I had to bite my tongue at that point not to say something that, well, let’s say wouldn’t have helped the situation and would have led to one of those discussions that starts off as reasonable and even good natured, but descends to bitterness and going round in circles.

     Of course it’s wrong, even more essentially wrong than there not being equivalence of voting rights, to carry things over from one generation to another and to visit the sins of the parents on the children. The use of the word “visit” in that context always strikes me as a bit odd and summons up a weird mental image. 

     Yet in my heart of hearts I can still understand why and how it happened. Yes, it was decades ago now, but the world had come close to self-destruction. Weapons of war had become more and more lethal (Evelyn would point out that you can’t make a comparison of lethal, and would have a point) and there was such blind aggression, not just on the battlefields, but in quiet market towns and old cities, and picture postcard villages. It all happened incrementally, though sometimes there would be a quantum leap, a sudden flare up. Extremist parties gained massive support, and the gun began to take precedence over the ballot box.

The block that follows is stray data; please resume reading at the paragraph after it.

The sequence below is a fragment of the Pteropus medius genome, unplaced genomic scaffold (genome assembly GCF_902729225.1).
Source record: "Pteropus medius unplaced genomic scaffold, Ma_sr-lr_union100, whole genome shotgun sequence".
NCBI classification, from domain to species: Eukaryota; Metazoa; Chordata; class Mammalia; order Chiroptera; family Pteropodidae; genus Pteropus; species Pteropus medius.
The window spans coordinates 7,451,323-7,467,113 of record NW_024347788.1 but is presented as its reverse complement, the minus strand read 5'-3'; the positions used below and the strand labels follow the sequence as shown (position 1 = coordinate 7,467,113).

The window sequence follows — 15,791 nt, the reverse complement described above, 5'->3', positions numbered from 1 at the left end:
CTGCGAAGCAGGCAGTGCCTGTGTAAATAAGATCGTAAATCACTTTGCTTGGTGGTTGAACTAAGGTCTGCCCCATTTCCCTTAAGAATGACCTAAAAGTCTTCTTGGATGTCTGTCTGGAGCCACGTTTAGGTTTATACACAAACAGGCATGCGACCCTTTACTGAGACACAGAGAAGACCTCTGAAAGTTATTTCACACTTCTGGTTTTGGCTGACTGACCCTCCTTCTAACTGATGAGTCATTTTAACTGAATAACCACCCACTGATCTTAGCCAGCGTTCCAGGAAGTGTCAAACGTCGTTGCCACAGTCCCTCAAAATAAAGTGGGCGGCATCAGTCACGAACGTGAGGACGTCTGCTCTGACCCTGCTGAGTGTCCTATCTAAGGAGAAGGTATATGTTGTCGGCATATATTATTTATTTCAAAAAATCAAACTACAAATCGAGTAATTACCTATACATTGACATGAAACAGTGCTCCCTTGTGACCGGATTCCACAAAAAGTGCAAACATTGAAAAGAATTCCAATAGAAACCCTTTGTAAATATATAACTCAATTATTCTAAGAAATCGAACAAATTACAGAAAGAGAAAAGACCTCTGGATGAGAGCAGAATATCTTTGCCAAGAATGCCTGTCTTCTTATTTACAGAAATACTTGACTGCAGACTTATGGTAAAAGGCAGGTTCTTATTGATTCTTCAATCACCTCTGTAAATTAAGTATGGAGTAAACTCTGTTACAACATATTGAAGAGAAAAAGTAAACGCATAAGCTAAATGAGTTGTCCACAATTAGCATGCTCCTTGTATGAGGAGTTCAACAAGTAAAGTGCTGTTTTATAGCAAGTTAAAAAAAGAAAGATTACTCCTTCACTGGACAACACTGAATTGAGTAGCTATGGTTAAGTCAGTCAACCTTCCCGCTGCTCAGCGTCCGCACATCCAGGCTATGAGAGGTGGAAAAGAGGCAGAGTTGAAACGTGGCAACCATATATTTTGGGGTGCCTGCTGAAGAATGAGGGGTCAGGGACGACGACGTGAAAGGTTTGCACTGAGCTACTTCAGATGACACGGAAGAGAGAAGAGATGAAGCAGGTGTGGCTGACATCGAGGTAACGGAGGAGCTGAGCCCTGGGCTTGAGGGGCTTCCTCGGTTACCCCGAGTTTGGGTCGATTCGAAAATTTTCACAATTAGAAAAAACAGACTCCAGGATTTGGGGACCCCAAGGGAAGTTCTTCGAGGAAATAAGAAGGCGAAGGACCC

The decision can’t have been one the government took easily, even though it had plainly been coming, and some of the MPs thought that even though it meant sacrificing their own jobs, it was still worth it, just to stem the bloodshed. 

     Still, that lesson must have been learnt by now! And I suppose that in their position I would be joining Chris and Evelyn on that march, and waving a banner proclaiming VOTES FOR MEN!


Author’s Note.   I’m aware that a certain trickery was required in this story, and hope it didn’t come over as too laboured. Please could I point out that though more usually used as female forenames, both Evelyn (as in the author Evelyn Waugh) and Lindsey (the current Speaker of the British house of parliament is a man called Lindsey Hoyle!) can also be male.  

June 04, 2020 05:22